There is a
videotape...if you watch it, seven days later, you
devilishly simple premise went a long way toward making
the Japanese horror film Ringu an international
hit in 1998. Hideo Nikatas headline-making supernatural
chiller based on a popular series of novels
by Suzuki Koji quickly emerged in Japan as
a kind of home-grown Exorcist; the modestly-budgeted
thriller precipitated blockbuster grosses, a pair
of feature sequels and two different TV series.
tells the tale of a videocassette its VHS spools
jammed full of grainy, disturbing and surreal imagery
that somehow, exactly seven days later, brings
a ghastly death to anyone who watches it. The minute
someone finishes watching the tape, the nearest phone
rings, delivering a cryptic, unearthly message.
plot thickens when a skeptical young journalist impulsively
watches the tape. As the subsequent hours and days
tick by, she becomes increasingly convinced that the
videos seven-day curse is real and finds
herself racing against time to understand its terrifying
DreamWorks inspired perhaps as much by Ringus
sturdy cult status on American shores as by the millions
of yen it reaped overseas acquired the rights
and set about putting together an English-language
remake titled The Ring. Gore Verbinksi
(The Mexican) was hired to direct, Naomi
Watts (Mulholland Dr.) to star
and Ehren Kruger to script.
knows the mechanics of dread. The 29-year-old screenwriter
broke into moviemaking in 1996, when he won the Nicholl
Fellowship via an Academy of Motion Picture
Arts and Sciences screenwriting contest for
his screenplay to Arlington Road. Krugers
paranoid, pull-no-punches script centered around a
terrorism expert/academic who finds himself framed
by a network of evildoers smiling, white-militia
types with plans to blow up a federal building. Arlington
Road made it to movie screens, its remorseless
ending miraculously intact, three years later.
it wasnt an unqualified hit, Arlington
clearly impressed the folks at Miramax, who commissioned
Kruger to script no fewer than three subsequent projects
including Reindeer Games (which
turned out to be director John Frankenheimers
final theatrical), the futuristic Philip K. Dick-inspired
thriller Impostor, and the smash horror-comedy
sequel Scream 3 (for which Kruger stepped
in at the last minute for an over-committed Kevin
says he was a Ringu fan before the studio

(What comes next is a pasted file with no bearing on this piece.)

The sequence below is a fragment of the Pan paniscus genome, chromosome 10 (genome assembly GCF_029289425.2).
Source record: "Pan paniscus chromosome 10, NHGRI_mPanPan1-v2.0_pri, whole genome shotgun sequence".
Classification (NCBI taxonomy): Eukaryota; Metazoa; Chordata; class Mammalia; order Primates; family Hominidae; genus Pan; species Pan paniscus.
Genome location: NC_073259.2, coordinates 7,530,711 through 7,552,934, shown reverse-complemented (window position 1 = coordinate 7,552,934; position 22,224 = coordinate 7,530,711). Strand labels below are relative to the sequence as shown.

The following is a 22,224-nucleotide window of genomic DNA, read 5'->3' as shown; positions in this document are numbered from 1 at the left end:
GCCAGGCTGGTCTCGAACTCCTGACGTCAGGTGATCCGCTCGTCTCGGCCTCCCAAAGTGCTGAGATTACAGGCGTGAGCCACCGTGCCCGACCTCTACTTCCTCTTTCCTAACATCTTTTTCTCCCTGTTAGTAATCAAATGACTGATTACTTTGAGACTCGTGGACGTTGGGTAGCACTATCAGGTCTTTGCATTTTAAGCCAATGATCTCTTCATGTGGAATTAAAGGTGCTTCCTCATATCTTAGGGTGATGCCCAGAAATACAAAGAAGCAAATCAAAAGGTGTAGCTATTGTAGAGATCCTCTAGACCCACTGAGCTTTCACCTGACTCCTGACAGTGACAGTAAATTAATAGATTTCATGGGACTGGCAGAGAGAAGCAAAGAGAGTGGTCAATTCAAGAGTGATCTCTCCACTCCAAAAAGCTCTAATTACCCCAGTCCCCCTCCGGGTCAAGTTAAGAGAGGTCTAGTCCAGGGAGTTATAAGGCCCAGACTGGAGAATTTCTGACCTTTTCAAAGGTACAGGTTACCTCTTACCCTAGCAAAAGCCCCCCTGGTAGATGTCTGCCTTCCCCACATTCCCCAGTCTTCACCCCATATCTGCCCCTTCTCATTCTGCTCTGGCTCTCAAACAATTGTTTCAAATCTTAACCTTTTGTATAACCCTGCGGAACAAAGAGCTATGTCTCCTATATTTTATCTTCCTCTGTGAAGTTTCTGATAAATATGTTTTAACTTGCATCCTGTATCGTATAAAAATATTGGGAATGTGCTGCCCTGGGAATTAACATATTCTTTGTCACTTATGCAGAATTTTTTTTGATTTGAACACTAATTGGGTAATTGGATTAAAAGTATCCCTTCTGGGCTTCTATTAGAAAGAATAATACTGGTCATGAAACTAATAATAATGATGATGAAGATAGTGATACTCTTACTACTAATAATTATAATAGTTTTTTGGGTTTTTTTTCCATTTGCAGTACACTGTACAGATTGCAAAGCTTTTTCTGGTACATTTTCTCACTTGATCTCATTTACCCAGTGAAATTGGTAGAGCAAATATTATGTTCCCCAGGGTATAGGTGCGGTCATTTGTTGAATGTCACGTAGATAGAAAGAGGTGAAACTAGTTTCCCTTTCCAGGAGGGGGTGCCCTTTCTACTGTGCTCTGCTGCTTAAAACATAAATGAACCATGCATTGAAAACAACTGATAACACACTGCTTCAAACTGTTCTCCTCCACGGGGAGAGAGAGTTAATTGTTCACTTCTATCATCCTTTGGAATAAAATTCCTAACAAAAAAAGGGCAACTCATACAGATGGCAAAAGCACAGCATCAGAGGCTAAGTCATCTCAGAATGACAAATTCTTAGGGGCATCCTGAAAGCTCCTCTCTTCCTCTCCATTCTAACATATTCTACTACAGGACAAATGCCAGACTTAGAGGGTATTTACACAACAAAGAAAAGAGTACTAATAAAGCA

called him about it. His first encounter with the
project was, appropriately enough, on the alt-video
original, he points out, was kind of a phenomenon
in Japan it was quite a mainstream success.
It got sort of a cult reputation over here, kind of
among the sci-fi and horror underground circuit
and so there are bootlegs of the Japanese film that
would be sort of passed around, or could be seen at
some of these cult video stores.
got a call from DreamWorks early on, he remembers.
Id seen the [original Japanese] film about
a month before and thought it was terrific, and thought
it could make a terrific American version.
Focus snagged a few minutes with Kruger as The
Ring due for release Oct. 18 was
undergoing its obligatory battery of test-screenings.
you read Suzuki Kojis original series of Ringu
novels in preparing for this?
I did not, actually. I watched the original film and
its sequels I saw the original film about three
times, and then put it down and didnt go back
youre adapting a Japanese film to American audiences,
are there any cultural chasms you have to cross?
. I would say that some of the mythology
in Ringu was very specific to Japan
for example, volcanoes play a big part in unraveling
the mystery of the videotape in the Japanese version,
and active volcanoes are few and far between on the
American mainland. Thats an example of something
specific where we had to come up with an alternate
mythology, and just had to think in terms of landscapes
and things that were more iconically American.
of the nice things about the Japanese [version] is
that it plays it very close to the vest in terms of
interactions between characters, and understanding
relationships between characters, until later on in
the story. We sort of have a tradition in American,
Hollywood film to tell you more or less everything
you need to know about your protagonist where you
meet them, or soon thereafter. The Japanese, in the
formality of their dialogue with one another, are
kind of prone to dispensing information more slowly
especially personal information.
wanted to keep that tone without the interaction
between those characters seeming so foreign and full
of omission in the American version.
the DreamWorks version of The Ring driven
by character, atmospheres or plot?
Id say its more driven by character and
atmosphere. There is the spine of a mystery plot,
which is What are the origins of this videotape?
But its really about dread and doom,